June 3-5, 2010. 2010 International Symposium on Symbolic Interactionism, University of Pisa, Italy. The aim of the symposium is to offer an occasion for encounters and intellectual exchanges between symbolic interactionists from Europe, America, and other parts of the world to discuss substantive issues from a symbolic interactionist perspective. Contact: Andrea Salvini at salvini@dss.unipi.it or Bryce Merrill at jbmerril@iusb.edu; soc.dss.unipi.it/si.html.

June 10-12, 2010. Critical Issues in Latino Mental Health, New Brunswick, NJ. The goal is to help the new investigators in the area of Latino mental health receive mentoring, constructive feedback, and network with established researchers. Contact: Monica Boleyn, (732) 235-8254; boleynmo@umdnj.edu.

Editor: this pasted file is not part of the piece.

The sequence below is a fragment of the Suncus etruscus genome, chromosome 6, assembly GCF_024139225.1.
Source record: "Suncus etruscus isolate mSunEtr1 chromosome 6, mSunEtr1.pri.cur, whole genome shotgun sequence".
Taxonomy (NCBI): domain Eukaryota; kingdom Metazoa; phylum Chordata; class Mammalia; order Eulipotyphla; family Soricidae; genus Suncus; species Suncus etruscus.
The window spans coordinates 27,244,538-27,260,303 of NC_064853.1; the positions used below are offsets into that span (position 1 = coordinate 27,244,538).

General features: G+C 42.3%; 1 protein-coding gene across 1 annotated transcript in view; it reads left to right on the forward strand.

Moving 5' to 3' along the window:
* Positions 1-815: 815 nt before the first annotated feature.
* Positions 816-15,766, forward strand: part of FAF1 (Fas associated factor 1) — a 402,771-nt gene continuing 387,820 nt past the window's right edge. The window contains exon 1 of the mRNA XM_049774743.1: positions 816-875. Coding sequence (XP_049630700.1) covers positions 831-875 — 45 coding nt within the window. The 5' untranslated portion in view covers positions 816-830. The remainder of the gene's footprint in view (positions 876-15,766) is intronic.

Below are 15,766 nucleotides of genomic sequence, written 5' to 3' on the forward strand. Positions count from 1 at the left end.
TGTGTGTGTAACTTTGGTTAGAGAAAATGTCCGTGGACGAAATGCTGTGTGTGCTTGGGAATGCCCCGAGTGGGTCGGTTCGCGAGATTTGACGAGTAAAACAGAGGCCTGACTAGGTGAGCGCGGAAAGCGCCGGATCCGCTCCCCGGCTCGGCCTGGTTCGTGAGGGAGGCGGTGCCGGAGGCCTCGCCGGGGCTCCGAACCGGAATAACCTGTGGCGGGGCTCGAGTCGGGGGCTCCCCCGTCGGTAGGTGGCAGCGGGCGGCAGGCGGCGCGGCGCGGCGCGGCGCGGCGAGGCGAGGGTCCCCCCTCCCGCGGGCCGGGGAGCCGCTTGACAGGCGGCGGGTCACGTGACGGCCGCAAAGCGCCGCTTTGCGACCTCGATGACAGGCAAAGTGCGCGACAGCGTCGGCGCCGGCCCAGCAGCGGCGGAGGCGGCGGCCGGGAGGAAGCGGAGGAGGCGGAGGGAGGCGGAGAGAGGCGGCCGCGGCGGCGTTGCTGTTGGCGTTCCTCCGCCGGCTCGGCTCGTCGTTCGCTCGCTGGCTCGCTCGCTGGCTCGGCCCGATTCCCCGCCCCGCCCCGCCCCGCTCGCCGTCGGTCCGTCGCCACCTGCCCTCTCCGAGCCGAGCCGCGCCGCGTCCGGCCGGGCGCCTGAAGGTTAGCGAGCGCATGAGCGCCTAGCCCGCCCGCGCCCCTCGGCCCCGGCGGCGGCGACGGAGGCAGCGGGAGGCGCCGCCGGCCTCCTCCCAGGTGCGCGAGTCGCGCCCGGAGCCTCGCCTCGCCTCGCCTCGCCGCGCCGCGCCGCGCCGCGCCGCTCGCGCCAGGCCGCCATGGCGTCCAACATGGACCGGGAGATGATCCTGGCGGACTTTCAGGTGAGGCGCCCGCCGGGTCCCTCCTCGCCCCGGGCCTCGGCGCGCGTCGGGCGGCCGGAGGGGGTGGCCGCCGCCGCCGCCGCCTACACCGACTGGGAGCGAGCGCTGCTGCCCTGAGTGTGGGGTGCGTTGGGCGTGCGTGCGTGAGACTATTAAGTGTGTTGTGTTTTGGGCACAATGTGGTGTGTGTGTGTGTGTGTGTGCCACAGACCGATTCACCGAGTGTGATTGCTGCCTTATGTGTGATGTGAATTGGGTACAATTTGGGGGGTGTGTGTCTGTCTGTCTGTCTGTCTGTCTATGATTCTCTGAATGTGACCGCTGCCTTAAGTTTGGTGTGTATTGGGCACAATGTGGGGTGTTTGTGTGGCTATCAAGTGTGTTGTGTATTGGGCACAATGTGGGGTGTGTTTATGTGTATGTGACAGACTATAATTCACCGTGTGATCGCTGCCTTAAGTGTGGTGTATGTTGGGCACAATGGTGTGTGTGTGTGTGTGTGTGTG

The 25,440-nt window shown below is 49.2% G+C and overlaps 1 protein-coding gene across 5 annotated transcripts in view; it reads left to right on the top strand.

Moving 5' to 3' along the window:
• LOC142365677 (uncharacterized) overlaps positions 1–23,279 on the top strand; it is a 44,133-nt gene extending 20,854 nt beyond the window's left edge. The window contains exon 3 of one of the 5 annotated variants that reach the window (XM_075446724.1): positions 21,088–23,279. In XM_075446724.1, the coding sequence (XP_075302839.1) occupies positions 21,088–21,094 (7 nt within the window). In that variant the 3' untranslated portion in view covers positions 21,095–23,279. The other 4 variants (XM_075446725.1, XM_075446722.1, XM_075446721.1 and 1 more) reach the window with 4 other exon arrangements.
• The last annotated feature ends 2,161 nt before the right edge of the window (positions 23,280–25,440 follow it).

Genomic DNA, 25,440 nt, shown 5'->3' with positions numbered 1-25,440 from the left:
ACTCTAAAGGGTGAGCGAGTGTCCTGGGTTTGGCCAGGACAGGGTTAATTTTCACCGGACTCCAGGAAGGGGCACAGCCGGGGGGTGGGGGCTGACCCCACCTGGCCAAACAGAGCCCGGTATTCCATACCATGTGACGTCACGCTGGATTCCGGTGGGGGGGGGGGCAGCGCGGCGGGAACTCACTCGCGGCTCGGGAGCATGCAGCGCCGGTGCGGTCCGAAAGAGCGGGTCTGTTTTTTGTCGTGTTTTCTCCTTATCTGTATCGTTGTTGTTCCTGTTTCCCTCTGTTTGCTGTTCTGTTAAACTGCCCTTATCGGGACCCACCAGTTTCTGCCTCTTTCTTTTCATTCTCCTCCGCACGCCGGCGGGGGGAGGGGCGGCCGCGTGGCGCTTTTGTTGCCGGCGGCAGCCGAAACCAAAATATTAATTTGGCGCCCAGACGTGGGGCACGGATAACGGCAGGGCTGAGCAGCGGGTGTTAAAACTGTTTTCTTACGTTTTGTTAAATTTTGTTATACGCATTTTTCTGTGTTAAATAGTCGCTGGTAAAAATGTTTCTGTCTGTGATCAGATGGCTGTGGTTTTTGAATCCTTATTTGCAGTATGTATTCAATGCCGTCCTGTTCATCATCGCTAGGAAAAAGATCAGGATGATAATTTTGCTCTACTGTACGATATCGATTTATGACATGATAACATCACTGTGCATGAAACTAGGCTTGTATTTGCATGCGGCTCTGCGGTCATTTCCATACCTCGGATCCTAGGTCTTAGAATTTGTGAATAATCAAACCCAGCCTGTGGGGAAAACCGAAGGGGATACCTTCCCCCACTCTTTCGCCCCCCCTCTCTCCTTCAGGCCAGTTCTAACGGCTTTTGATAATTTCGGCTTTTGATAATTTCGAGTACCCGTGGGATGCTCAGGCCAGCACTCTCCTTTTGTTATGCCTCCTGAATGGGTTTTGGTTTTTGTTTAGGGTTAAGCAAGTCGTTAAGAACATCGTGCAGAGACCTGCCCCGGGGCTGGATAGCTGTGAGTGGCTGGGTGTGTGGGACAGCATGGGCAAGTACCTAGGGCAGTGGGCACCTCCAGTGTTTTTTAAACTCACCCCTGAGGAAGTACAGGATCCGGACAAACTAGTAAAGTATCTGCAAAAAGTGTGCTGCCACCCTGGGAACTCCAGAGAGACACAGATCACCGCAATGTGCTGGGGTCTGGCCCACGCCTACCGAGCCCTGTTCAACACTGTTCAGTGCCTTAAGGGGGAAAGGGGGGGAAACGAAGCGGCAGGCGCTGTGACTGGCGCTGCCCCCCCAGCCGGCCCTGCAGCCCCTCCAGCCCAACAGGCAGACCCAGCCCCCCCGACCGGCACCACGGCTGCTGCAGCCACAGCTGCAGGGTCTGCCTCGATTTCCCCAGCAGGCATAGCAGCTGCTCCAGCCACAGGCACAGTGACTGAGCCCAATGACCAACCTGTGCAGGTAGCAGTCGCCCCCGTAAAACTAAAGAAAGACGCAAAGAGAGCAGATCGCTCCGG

August 13-15, 2010. Society for the Study of Social Problems (SSSP) 60th Annual Meeting, Sheraton Atlanta Hotel, Atlanta, GA. Theme: "Social Justice Work." Contact: Glenn W. Muschert at muschegw@muohio.edu; www.sssp1.org.

August 26-28, 2010. 13th Biennial Congress of the European Society for Health and Medical Sociology 2010, Ghent University, Belgium. Theme: "Health and Well-Being in Radically Changing Societies." For more information, visit www.eshms2010.be/Abstractgeneral.html.

September, 1-4, 2010. European Population Conference (EPC) 2010, Vienna. Theme: "Population and Environment." For more information, visit epc2010.princeton.edu/.

October 14-16, 2010. Association for Applied and Clinical Sociology, Ritz-Carlton Hotel, St. Louis, MO. Theme: "Expanding the Sociological Practice Paradigm: Applied, Clinical, Public and Translational Dimensions." Contact: Steve Picou at spicou@usouthal.edu; www.aacsnet.org.